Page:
Can Prebiotics Help You Sleep Better?

Can Prebiotics Help You Sleep Better?

Scientifically reviewed by: Michael A. Smith, MD

Is your gut telling you that you need sleep?

Let's face it. We are living in some seriously stressful times. And as you probably know, stress isn't good for your health… especially when it comes to sleep problems. Most adults need a sleep cycle that lasts between 7 and 9 hours, but according to the CDC, one out of every three of us aren't getting enough sleep.

Stress may be the underlying factor that impacts our sleep health, knocking our biological clocks off their normal patterns and keeping us awake at night. Luckily, new research out of the University of Colorado Boulder shows that prebiotics may offer the help many of us have been seeking.

Stress can alter your gut microbiome so that it may interfere with your sleep patterns. Instead of counting sheep, regularly getting enough prebiotics in your diet may make all the difference, the study determined.

As Robert S. Thompson, the study's lead author, stated in a previous study, "[A] diet rich in prebiotics can modulate the sleep-wake cycle both before and after stress and induce stress-protective effects in diurnal physiology and the gut microbiota."

Prebiotics for your sleep?

Before we jump into how they could potentially impact your sleep, let's get a better understanding of prebiotics. Your body has a microbiome or a community of microbes that are involved in our gut, brain, oral, heart and immune health, just to name a few.

We are only recently beginning to discover the implications of the microbiome on overall health, but we do know this: prebiotics play an essential role in your gut health. They can be excellent companions to probiotics, because they feed the growth of "good" bacteria in your gut, helping them to flourish.

And, when your gut bacteria is balanced, your microbiome can properly regulate and produce metabolites that promote your healthy immune function, digestion, metabolism, and, most importantly, stress. Having fewer stressors likely means better sleep for you—as anyone who's had better sleep than they had in years after a long-overdue vacation can attest!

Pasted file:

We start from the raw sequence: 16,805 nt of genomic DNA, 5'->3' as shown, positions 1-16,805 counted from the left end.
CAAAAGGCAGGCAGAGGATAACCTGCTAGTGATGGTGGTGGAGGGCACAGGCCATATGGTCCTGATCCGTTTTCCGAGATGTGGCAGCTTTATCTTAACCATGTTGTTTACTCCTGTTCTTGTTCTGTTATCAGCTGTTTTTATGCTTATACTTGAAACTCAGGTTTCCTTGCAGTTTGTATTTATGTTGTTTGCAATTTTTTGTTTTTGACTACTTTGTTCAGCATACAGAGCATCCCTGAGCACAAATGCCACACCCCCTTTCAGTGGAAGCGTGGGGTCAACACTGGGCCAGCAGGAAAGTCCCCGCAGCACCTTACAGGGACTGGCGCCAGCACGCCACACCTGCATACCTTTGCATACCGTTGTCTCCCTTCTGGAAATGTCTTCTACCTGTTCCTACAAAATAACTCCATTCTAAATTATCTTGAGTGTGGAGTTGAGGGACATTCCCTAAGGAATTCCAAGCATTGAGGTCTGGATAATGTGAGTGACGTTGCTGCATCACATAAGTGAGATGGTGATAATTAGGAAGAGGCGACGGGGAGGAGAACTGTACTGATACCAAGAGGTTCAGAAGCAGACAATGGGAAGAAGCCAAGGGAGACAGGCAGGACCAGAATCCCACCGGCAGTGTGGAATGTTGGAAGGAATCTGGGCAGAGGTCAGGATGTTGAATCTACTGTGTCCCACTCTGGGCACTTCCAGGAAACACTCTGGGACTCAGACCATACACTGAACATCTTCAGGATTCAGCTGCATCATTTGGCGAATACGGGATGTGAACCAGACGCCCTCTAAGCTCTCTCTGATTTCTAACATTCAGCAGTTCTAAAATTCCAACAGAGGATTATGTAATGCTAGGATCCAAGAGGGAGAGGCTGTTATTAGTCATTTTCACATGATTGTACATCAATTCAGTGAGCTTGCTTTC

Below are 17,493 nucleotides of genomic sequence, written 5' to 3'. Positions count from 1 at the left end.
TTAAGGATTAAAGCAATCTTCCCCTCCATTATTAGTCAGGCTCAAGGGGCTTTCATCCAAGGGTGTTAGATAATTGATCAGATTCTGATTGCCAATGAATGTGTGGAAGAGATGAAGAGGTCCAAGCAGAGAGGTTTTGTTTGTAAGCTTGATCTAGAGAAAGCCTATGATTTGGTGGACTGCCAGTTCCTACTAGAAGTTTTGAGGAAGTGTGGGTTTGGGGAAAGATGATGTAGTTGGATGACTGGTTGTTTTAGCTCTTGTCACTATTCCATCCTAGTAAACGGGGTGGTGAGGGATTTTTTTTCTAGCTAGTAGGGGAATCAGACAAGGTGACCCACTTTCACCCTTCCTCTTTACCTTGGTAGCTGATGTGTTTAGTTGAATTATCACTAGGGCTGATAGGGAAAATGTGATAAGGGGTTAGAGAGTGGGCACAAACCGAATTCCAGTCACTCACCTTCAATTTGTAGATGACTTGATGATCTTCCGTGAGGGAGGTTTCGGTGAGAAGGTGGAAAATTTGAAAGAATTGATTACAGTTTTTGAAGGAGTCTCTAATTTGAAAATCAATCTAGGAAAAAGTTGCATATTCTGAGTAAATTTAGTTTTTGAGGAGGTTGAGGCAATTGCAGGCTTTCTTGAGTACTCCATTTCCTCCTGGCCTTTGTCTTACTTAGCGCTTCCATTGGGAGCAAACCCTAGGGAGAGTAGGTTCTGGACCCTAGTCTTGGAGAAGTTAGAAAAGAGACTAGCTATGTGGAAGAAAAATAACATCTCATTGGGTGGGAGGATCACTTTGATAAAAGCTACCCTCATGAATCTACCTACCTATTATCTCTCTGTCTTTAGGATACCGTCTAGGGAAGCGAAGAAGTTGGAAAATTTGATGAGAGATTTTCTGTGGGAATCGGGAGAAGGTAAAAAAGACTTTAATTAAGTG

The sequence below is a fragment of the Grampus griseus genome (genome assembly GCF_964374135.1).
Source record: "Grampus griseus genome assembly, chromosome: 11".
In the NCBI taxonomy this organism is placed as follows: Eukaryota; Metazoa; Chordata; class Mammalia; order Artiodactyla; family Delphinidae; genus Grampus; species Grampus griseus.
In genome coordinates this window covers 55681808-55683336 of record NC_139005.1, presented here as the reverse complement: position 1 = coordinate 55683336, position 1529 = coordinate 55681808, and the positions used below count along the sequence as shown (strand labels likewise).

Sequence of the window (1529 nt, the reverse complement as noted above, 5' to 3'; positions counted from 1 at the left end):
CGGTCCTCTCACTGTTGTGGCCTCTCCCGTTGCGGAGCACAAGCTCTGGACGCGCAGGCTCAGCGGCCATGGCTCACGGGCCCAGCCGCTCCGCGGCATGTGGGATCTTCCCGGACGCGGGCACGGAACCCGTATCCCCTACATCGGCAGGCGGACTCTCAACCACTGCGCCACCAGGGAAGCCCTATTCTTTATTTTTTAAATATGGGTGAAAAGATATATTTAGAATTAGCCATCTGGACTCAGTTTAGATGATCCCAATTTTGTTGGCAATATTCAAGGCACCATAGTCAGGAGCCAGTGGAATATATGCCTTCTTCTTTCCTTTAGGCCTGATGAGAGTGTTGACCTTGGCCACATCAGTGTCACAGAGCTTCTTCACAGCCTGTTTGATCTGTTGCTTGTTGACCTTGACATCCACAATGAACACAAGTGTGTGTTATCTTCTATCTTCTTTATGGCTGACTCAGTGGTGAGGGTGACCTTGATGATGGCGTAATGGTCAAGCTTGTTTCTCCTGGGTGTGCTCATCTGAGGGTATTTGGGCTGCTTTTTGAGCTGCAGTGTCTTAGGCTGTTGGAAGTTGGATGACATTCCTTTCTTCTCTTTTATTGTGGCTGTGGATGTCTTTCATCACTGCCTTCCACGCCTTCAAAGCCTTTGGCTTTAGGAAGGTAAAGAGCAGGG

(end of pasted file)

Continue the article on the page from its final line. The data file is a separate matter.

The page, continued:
Prebiotics vs. probiotics: What’s the difference?

Healthy digestion and a robust immune system depend on your microbiome, and that requires a healthy amount of prebiotics and probiotics. Probiotics are beneficial bacteria that we can get through our diet (if eaten in sufficient amounts), and are found in fermented foods ranging from kimchi to yogurt. Like we mentioned earlier, prebiotics act essentially as food for those bacteria, giving them energy to flourish.

By definition, prebiotics are non-digestible fibers. Instead, they become fermented by the bacteria in the gut—a process that promotes the growth of more beneficial microorganisms. So probiotics are essentially bacteria, and prebiotics feed that bacteria so they can do their job.

What can help your sleep problems?

A good night of sleep is imperative for good health. Sleep helps our brain recharge and our body refresh itself. It is essential for learning and memory, emotional wellbeing, physical immune function, cardiovascular health and more. Sleep is also integral to cellular repair processes and helps regulate insulin and other hormones that control appetite.

The best way to avoid sleep problems is to have a consistent bedtime, choosing a quiet, dark place to sleep, getting in some exercise every day and spending time outdoors during daylight, and avoiding stimulating activities such as watching television or using your smart phone in the hours before bedtime.

Eating a healthy diet—which includes good sources of prebiotics, probiotics and other important nutrients—is a great way to support whole body health, laying the foundation for healthy sleep patterns.

What foods have prebiotics?

Since eating a healthy diet that includes prebiotics may help you get better rest at night, perhaps you're wondering what foods you should make sure are in your daily diet. Prebiotic fibers that fuel the good bacteria are often found in foods such as bananas, whole grains and vegetables like garlic and onions.

On the other hand, steer clear of processed foods, sugars, and refined carbohydrates, which can fuel the bad kind of bacteria that can have a negative impact on your microbiome.

 

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The Life Extension Health News team delivers accurate information about vitamins, nutrition and aging. Our stories rely on multiple, authoritative sources and experts. We keep our content accurate and trustworthy, by submitting it to a medical reviewer.